21 April 2011
I remember a year ago today with pain and wonder. I was beginning to really push Oma. We now had the pieces for her recovery assembled. Her friends had visited her and encouraged her. Anna was caring for her. Her doctors were attending her and adding fluids to the mix with an infusion. The physical therapist had given us exercises. The wheelchair was ready. We were cooking for her and sitting with her and praying for her. We just needed her to get on board with the notion that she would get out of bed.
Oma was very tired by this time of day because she was staying awake much of the night. She would ring for Anna or call out for me through the night. We tried to not attend to her at night to encourage her to sleep. Sometimes I’d just sit with her silently. Sometimes I wouldn’t do that much. But it was hard to here the calls through the night, and it was even more frustrating that then she would not have the energy to work on her recovery in the daytime. She asked for peace in the daytime, we would pray for peace at night.
When I asked Oma if she wanted to get better, she would tell me that, of course, yes, she did. Tomorrow. Not today. Today she wanted peace. I focussed on tomorrow, how would we reach that tomorrow without taking some action today? I pressed her to exercise and especially to get in the wheelchair. She simply had to sit up if she was to improve. In retrospect, I think I lost track of today. Oma told me she wanted to get out of bed tomorrow, but today she wanted peace. Why could I not give her that peace today, and simply let tomorrow take care of itself when we got there?
One of the great lessons of my time with Oma these last weeks was to learn to focus on the moment. Unfortunately I have not yet mastered this and I certainly was not practicing it with her. A year ago today I captured Oma’s frustration and anguish in pictures and sound. I share them here as a reminder, we don’t have to do this. It was in my power to give Oma exactly what she wanted, I refused. Did I win? No, Oma got what she wanted anyway. I could have been a lot more graceful in granting her that wish, though.
Here is an MP3 recording and translated transcript of a conversation one year ago today.
Eric: OK, so you’ll get out of bed in the morning? Say that again. We have to exercise more today, but tomorrow…
Oma: Today is peace.
E: How often will we get in the wheelchair tomorrow?
O: Two times.
E: And how many times will we do the exercises today? We must exercise a little more today.
O: No more.
O: Eric, please leave me in peace. Please.
E: Before lunch we will exercise more.
E: Yes, sure. And then I’ll leave you in peace. (laughs)
O: (voice raising) Please, Eric, (now crying out, waving her arms in prayer) please, Eric, leave me in peace!
E: That’s good, at least you exercised your arms a bit when you prayed like that.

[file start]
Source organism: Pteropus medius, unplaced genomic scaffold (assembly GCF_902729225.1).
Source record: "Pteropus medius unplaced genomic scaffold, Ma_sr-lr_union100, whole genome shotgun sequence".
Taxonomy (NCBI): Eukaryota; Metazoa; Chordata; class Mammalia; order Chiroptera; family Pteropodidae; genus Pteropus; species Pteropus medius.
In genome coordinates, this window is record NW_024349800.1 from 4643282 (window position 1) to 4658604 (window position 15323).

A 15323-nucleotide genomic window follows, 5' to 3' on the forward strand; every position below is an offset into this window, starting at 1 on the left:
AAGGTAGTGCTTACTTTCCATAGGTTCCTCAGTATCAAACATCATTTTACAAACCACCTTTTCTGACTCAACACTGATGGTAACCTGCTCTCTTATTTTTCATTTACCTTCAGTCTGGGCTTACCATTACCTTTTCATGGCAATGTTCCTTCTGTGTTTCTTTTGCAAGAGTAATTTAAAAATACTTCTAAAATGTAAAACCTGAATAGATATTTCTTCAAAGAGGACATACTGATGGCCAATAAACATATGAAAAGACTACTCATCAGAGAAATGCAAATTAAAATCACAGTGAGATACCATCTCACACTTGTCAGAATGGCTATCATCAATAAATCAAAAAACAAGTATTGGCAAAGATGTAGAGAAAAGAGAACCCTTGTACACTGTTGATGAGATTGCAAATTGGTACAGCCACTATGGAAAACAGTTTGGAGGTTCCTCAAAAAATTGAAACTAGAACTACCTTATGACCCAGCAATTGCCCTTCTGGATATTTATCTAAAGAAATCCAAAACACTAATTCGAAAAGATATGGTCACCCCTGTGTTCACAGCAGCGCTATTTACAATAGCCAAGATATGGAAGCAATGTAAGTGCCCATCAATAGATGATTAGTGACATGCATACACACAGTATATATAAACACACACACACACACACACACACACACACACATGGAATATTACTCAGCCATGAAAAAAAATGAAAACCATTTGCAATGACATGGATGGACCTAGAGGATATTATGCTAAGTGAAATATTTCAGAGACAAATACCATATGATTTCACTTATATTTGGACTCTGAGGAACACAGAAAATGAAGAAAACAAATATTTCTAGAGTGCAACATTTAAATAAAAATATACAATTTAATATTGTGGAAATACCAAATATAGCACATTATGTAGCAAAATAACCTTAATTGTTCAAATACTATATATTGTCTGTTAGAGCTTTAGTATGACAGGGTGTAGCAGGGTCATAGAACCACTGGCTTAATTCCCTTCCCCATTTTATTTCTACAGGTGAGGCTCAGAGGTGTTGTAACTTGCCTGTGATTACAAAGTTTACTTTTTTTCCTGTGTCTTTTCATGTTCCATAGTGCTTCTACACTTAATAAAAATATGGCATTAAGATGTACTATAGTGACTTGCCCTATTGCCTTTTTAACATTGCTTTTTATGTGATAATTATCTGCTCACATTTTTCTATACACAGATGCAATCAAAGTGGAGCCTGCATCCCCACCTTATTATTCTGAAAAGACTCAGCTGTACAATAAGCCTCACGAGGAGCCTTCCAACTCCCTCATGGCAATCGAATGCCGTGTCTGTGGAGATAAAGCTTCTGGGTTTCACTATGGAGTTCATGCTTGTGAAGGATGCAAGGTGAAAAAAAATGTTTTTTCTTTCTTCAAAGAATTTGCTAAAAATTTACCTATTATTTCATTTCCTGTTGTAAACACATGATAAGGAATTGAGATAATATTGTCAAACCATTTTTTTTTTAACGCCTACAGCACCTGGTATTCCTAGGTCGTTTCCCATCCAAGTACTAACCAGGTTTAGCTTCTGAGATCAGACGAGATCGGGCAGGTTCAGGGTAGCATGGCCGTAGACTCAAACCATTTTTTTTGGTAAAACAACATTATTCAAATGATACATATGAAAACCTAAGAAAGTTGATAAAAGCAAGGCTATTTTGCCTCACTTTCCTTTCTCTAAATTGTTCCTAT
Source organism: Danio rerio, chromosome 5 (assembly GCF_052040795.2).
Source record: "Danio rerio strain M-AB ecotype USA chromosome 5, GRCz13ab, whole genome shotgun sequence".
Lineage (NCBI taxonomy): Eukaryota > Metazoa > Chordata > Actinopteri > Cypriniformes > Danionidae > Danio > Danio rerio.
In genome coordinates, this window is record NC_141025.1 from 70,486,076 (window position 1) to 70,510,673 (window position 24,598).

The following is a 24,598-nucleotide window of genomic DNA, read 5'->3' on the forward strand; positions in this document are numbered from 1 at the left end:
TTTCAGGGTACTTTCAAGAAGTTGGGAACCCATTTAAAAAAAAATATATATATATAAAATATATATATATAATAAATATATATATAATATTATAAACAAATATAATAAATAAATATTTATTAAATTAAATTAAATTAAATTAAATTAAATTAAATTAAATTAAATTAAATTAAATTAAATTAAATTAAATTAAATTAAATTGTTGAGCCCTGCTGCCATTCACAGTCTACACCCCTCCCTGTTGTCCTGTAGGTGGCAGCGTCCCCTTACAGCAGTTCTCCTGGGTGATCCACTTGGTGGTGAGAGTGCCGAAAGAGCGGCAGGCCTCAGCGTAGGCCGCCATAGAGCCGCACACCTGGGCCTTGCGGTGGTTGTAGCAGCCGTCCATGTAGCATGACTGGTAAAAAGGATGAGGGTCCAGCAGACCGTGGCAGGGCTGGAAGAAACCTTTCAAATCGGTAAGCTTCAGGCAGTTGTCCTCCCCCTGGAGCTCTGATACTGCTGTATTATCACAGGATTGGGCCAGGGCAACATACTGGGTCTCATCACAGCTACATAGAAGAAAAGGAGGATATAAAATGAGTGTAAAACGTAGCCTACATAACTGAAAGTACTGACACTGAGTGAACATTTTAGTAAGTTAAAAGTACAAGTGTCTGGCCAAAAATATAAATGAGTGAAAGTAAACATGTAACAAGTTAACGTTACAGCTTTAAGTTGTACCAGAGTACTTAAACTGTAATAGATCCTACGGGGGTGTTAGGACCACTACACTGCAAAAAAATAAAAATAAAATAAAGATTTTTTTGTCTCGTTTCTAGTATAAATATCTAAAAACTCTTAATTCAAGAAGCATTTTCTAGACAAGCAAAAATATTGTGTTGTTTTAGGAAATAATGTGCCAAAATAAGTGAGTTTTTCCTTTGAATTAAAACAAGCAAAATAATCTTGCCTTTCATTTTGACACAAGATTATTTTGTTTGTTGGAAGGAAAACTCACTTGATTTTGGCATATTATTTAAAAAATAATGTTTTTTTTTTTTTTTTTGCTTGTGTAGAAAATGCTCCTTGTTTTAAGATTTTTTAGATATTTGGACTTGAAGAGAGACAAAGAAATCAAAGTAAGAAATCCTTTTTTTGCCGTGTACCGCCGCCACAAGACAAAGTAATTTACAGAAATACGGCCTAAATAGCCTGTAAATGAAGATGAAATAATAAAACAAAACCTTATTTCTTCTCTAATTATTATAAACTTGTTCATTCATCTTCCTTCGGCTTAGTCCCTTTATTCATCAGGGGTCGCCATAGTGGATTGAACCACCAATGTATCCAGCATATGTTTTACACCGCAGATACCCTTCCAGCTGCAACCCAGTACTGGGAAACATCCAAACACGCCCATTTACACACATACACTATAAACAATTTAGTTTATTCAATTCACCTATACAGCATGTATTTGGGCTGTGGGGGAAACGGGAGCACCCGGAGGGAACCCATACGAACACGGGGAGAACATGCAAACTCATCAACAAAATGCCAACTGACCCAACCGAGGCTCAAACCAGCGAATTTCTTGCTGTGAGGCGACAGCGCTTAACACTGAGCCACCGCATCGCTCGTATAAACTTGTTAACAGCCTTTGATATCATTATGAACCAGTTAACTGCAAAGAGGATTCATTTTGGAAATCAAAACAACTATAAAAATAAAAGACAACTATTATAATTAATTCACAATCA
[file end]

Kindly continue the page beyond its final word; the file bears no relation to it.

E: Yea. That was good. You should also pray with your feet. So tomorrow we will get in the wheelchair twice. How many times will we do the exercises, the practice from the physical therapist? Four times?
E: Then how many times? We should do this five times each day, he said. Five times a day. This is your pain medication, the exercise. You said no to four times. So how many? Should we do this five times tomorrow.
E: Then how many times will we do this tomorrow? The exercise. (laughs) So tell me.
O: (whispers) Please, leave me in peace.
E: Hey, you only have to tell me, promise, how many times will we do this…
O: Tomorrow, two times.
E: Two times in the wheelchair. But we also have to do the exercises.
O: Yes, the exercises we will do one time.
E: No. That’s not enough, Oma. That is definitely not enough, he said five times each day.
O: (quietly) Please.
E: So you… (pauses) …it has to be more than once.
O: (weakly) No.
E: Yes, it must.
O: (very weakly) Please, can you leave me in peace.
E: Not yet, because you said one time and that’s not enough, and you know that. And it is daytime, you don’t need peace in the day. Once you get out of bed you can go in another room, close the door, and then I would not be able to get in. (sighs and pauses) I am happy that you at least don’t have any pain right now. That’s good. But look, later it will hurt again, and then you will know that the exercises were not enough today.
O: (more strongly) Please, Eric, leave me now in peace.
When I next have a chance to care for someone I love I hope I look at them, listen to them. There are times when I will push just as hard as I did with Oma, but just maybe I will also recognize the times when the person I love is on a different path from mine, and have the grace to accompany them rather than trying to yank them back to my destination.